I posted a bunch of versions of “Summertime” last week, and I’m returning to regularly scheduled programming this week. But first! 30 versions of “Summertime” for your downloading pleasure, including all the ones I featured this past week:
Reblogged mostly so I remember to listen to this when I get a chance.
Cool, you edit jewishboston.com! I checked that out before I went down for a Say Anything concert last year. Israel Bookshop was immense. My regret was, I missed a talk about the holidays that Anita Diamant was putting on the first day I was in town by, like, two hours or something. Would move there, but visas and whatnot... oh, I'm Canadian, I should've explained that.
Anyway, thanks for the follow.
Nice to meet you!
It’s not impossible — my housemate (the famous @TheWanderingJew) is Canadian and managed to get sponsored for a visa… by a Jewish organization, no less. (He’s the managing editor of InterfaithFamily.com.) But it’s not easy, either. :)
I know The Sound of Music belongs to the world, but my inner (who am I kidding? outer) theatre queen shrieks with delight when a publication that doesn’t cater to us (er, me) makes an elaborate musical theatre reference.
Andrea Myers’s memoir, The Choosing: A Rabbi’s Journey from Silent Nights to High Holy Days, reminds us that there’s more than one way to create an interfaith family. Although Myers’ wife is Jewish, her own conversion to Judaism created many of the same dilemmas in her relationship to her parents and extended family that many interfaith couples confront. Her parents, themselves a mixed marriage of Catholic and Lutheran, are supportive and even eager to embrace their daughter’s new faith — at times with hilarious results. You mean the Jewish new year isn’t celebrated with midnight noisemakers? It’s not appropriate for a woman to thank an Orthodox Judaica seller for a discount with a big bear hug?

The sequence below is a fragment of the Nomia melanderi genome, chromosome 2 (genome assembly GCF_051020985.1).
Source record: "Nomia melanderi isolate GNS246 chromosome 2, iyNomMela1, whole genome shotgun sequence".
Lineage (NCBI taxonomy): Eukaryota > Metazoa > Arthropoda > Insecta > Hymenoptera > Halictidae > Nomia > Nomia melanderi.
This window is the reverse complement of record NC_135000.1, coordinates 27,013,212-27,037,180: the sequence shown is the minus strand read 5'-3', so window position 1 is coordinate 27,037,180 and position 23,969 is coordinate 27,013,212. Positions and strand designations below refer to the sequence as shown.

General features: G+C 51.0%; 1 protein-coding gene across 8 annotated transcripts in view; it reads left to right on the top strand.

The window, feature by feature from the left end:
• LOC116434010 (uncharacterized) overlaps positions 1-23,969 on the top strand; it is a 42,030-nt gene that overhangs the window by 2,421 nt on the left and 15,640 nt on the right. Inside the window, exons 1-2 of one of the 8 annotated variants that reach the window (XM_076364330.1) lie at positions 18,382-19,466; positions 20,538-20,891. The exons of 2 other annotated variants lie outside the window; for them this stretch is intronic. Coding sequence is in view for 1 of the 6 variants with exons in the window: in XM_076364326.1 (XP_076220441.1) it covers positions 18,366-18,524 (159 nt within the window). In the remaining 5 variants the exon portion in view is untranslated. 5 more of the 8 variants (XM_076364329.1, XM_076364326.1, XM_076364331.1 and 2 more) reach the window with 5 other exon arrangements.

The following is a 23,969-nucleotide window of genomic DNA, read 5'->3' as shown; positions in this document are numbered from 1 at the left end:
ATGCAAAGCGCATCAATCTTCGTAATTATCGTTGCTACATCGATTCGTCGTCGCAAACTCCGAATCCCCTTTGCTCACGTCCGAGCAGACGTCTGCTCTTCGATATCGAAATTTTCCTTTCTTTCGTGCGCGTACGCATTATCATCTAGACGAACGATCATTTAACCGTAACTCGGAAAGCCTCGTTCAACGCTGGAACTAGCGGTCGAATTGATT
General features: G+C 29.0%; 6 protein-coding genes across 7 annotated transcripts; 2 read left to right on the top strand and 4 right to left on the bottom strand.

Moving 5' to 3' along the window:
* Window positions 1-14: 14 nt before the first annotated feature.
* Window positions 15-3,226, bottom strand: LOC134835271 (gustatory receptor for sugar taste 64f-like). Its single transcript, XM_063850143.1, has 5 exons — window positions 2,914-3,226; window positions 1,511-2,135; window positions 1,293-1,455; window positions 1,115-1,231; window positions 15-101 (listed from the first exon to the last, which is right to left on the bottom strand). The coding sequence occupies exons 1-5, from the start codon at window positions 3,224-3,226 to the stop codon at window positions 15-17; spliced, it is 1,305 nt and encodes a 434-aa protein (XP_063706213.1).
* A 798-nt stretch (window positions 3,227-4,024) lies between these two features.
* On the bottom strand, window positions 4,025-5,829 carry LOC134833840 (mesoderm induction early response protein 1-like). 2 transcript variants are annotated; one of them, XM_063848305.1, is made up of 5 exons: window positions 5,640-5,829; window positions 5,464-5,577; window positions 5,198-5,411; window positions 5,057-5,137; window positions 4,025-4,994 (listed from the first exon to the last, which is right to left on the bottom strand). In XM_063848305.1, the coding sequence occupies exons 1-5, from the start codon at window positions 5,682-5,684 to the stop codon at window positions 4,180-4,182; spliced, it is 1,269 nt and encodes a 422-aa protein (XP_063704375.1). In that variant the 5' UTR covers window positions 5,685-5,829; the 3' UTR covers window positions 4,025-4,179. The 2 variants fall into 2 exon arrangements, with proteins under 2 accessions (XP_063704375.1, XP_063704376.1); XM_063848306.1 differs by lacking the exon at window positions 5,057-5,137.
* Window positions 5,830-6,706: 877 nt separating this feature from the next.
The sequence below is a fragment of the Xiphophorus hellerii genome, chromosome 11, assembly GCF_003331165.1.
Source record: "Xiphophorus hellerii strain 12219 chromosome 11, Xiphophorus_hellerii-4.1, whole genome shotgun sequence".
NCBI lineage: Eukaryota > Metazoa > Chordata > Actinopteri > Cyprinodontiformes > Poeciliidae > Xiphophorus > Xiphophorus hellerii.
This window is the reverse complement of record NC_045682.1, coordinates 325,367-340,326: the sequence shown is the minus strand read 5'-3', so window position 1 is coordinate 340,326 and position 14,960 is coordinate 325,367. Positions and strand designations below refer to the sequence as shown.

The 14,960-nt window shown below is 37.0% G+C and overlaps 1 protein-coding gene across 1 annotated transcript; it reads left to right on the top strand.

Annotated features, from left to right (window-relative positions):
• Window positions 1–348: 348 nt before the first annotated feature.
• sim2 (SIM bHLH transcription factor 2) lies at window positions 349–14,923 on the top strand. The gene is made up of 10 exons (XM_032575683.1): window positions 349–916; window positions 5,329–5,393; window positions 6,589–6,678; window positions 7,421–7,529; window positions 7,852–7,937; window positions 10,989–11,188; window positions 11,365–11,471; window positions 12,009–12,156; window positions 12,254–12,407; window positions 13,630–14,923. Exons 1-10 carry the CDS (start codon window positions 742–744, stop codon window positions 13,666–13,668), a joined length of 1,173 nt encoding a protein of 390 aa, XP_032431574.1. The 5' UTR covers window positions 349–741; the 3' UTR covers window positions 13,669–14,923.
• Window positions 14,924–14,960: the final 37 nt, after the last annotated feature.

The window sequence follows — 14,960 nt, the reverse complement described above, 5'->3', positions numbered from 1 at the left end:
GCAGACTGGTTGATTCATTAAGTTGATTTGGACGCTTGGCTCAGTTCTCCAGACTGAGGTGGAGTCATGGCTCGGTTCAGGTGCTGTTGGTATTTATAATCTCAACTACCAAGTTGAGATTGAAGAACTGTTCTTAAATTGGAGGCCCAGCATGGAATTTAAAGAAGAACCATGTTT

May is National Jewish Heritage Month in the United States, and Jewish Women’s Archive is celebrating by encouraging friends and fans to tweet about their favorite women in their Encyclopedia of Jewish Women. I’m honored to be one of the first batch of “influential tweeters” enlisted to launch the project, and I’m excited to read about all the fascinating women being highlighted.
You can follow all the tweets under the hashtag #jwapedia.